# What is the area under the curve in the interval [-3, 3] for the function #f(x)=x^3-9x^2#?

I found

Consider the area (in orange):

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To find the area under the curve of the function ( f(x) = x^3 - 9x^2 ) in the interval ([-3, 3]), we can integrate the function over that interval using the definite integral formula:

[ \text{Area} = \int_{-3}^{3} (x^3 - 9x^2) , dx ]

Calculating the integral gives us:

[ \text{Area} = \left[ \frac{1}{4}x^4 - 3x^3 \right]_{-3}^{3} ]

Plugging in the upper and lower limits and subtracting gives:

[ \text{Area} = \left( \frac{1}{4}(3)^4 - 3(3)^3 \right) - \left( \frac{1}{4}(-3)^4 - 3(-3)^3 \right) ]

Simplifying further:

[ \text{Area} = \left( \frac{1}{4}(81) - 3(27) \right) - \left( \frac{1}{4}(81) + 3(27) \right) ]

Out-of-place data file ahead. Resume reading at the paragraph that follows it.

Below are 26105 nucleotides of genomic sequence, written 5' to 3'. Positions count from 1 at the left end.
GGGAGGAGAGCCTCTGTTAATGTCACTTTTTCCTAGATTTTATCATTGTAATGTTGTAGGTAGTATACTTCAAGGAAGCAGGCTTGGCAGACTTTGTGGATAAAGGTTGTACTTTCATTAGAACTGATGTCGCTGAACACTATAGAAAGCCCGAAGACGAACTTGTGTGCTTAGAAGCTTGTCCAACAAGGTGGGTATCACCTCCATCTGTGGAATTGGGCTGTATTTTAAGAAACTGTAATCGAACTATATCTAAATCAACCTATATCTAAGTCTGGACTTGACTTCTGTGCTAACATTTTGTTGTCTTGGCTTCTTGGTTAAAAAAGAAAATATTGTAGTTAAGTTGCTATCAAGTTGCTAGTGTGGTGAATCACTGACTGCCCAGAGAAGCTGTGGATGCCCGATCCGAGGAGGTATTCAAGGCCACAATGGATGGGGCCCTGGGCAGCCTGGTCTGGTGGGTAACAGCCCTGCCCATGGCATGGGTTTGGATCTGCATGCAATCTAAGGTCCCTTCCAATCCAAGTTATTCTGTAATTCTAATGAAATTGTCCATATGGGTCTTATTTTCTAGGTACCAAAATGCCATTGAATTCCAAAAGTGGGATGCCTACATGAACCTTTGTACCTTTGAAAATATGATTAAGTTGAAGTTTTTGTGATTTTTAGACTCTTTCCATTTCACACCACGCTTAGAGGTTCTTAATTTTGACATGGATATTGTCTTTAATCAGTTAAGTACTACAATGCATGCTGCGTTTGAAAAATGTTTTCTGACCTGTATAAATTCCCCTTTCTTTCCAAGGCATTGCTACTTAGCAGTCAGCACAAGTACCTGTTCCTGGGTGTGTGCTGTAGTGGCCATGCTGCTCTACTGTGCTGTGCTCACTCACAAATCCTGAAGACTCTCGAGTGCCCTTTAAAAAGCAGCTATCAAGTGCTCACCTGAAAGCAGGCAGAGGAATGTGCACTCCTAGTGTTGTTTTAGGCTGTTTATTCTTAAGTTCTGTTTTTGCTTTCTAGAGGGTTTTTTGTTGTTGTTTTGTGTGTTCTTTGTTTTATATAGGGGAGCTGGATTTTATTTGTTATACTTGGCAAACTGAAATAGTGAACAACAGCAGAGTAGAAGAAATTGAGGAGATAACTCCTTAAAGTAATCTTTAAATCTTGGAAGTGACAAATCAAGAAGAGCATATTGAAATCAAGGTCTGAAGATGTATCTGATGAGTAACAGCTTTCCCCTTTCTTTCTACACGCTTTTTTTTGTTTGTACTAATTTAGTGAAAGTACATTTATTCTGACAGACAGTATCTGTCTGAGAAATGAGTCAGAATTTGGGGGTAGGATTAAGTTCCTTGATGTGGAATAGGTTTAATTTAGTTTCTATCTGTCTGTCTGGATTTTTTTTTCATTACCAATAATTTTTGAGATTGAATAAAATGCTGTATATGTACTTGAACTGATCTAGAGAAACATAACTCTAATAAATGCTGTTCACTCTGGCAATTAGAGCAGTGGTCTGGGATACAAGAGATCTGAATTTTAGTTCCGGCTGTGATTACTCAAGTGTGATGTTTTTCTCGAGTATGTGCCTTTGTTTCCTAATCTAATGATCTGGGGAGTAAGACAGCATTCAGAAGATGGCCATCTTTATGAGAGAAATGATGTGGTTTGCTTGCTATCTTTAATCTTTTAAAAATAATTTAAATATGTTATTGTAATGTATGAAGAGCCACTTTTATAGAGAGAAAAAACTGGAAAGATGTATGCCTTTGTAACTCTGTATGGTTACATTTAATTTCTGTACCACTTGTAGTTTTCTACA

[ \text{Area} = \left( \frac{81}{4} - 81 \right) - \left( \frac{81}{4} + 81 \right) ]

[ \text{Area} = -20.25 ]

Therefore, the area under the curve of the function ( f(x) = x^3 - 9x^2 ) in the interval ([-3, 3]) is (-20.25).

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When evaluating a one-sided limit, you need to be careful when a quantity is approaching zero since its sign is different depending on which way it is approaching zero from. Let us look at some examples.

When evaluating a one-sided limit, you need to be careful when a quantity is approaching zero since its sign is different depending on which way it is approaching zero from. Let us look at some examples.

When evaluating a one-sided limit, you need to be careful when a quantity is approaching zero since its sign is different depending on which way it is approaching zero from. Let us look at some examples.

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